Four Ways to Rock a Collaborative Staff Meeting


When I had staff meetings at the gym or team meetings while I was teaching Kindergarten, it was important to me to create a fully engaging environment where everyone had ‘buy-in’ to make the program great. It was not an option to sit without contributing some ideas to our meetings. Ten brains are better than one. It’s easy to get stuck in a rut and only see the same things, so using your staff is a valuable way to keep things fresh and engaging for everyone.

The week before the meeting, I would ask everyone to bring five ideas for one of the topics we were going to address. Sometimes, it was five new ways we could teach a forward roll, but other times, it was five new themes we haven’t tried yet.

Your staff can serve as an excellent resource to grow your preschool program. Don’t forget that when you are not coaching, they are! They have experiences with parents, gymnasts, and staff  that bring a different perspective.

That means they have new ideas about things that you maybe haven’t thought of before. Team planning is a vital way to make sure everyone has an investment in the success of your preschool program. Asking coaches to bring their new, fresh perspectives and ideas results in coaches who care, feel heard, and know they matter at your gym.

Here are a few guidelines to start asking your staff for their ideas:

     1.Give Them Time

Your staff is busy and so are you. Give them a few days to come up with ideas before the meeting so no one feels rushed or stressed. Staff members who need that extra processing time will appreciate it. Others may love to work under pressure. They will write their ideas ten minutes before the meeting.

You need to honor both styles of personal brainstorming and try not to judge the one who is frantically writing before the meeting. It works for her and she probably has ingenious ideas like the rest of your staff.

     2. Be Specific

You can’t just ask, “How can we make things more awesome around here?” Your job as the director or owner is to narrow it down to specifics like, “How can we improve our client’s experience the first time they come into the gym?” Or if your lesson plans are getting a little stale, ask the staff to bring five ideas for new preschool themes.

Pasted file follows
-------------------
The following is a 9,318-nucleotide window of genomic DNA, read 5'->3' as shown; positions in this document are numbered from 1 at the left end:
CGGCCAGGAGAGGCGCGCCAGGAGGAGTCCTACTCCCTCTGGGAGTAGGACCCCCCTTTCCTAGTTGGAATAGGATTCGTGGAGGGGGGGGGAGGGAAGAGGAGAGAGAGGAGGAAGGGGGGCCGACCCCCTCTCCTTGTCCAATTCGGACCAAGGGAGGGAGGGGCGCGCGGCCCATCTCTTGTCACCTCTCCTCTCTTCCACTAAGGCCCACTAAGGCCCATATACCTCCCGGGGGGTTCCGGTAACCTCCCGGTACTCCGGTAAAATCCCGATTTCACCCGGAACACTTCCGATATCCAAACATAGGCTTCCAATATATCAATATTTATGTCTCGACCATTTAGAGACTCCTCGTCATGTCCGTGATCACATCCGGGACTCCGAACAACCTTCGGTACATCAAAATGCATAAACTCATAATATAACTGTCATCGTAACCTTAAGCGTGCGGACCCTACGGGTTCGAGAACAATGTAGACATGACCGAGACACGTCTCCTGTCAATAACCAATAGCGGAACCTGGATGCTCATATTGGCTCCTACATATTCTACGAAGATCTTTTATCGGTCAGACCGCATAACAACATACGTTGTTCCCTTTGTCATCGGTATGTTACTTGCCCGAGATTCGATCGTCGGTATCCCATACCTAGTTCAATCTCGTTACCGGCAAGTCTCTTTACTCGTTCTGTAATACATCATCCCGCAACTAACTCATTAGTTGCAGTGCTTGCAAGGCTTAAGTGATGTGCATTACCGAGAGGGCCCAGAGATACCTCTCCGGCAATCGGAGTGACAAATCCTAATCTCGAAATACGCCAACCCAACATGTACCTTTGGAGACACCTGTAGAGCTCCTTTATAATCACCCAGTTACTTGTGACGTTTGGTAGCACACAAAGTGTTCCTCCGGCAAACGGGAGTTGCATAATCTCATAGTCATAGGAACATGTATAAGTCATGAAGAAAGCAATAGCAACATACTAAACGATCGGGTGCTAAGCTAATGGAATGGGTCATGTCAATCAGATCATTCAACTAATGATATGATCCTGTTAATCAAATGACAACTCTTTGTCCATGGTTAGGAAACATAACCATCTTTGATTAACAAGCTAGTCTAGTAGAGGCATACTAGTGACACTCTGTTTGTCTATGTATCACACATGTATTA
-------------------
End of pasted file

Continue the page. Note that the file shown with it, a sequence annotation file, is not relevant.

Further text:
Ask them to bring a specific number of ideas, but it has to be more than three. The first three ideas are going to be more obvious, but after that, the creativity really starts to flow and out come the truly unique solutions and ideas. Plus, it gives people a tangible goal to meet and eliminates the guesswork about what is required.

     3. Share Out Loud

As each staff member shares her ideas, ask one person to record all the ideas (yes, even the wacky ones).

This takes more time than a traditional staff meeting, so be mindful of the time. As you run the meeting, it is important to keep to your time schedule. Maybe you don’t do this at every meeting, but try it! You might be surprised by the results and the awesome ideas that will make the gym better.

Another way to share that is less intimidating than standing up and sharing in front of a group is providing sticky notes and asking your staff to record their ideas, then stick them up on the wall. After everyone has stuck their ideas on the wall, have a quiet five-minute ‘gallery walk’ where everyone reads all of the ideas without talking. When time is up, have an open discussion about what they read, noticed and liked. Pick out the top ideas and run with them!

That leads us to...You can’t take every suggestion, but be open to taking some.

Sometimes, as owners and directors, it is difficult to let go and try other people’s ideas. You feel it is ‘your’ program or ‘your’ gym. I understand that feeling, but when you use your employees as a resources, it becomes a stronger, more successful ‘our’ gym.

This will increase employee buy-in and also create a culture in which your staff is invested in the success of the gym. It will build and boost morale and will make you more approachable when there is a real problem.

     4. Be Grateful

Thank your insightful and creative staff for being willing to share their ideas with you. People can feel very vulnerable when sharing their ideas in front of a group. Take care to nurture a culture that is accepting and grateful rather than judgey and intimidating.

Being in gratitude will make your team feel at ease and valued for their contributions. You hired them for a reason, for something you saw in them and knew they would rise to the occasion. Let them. With your leadership and gratitude, they will feel empowered by being part of a collaborative team, rather than a lead and follow style organization.    

Get the list and give it a try! Download your copy of: 8 Ideas for Collaborative Staff Meetings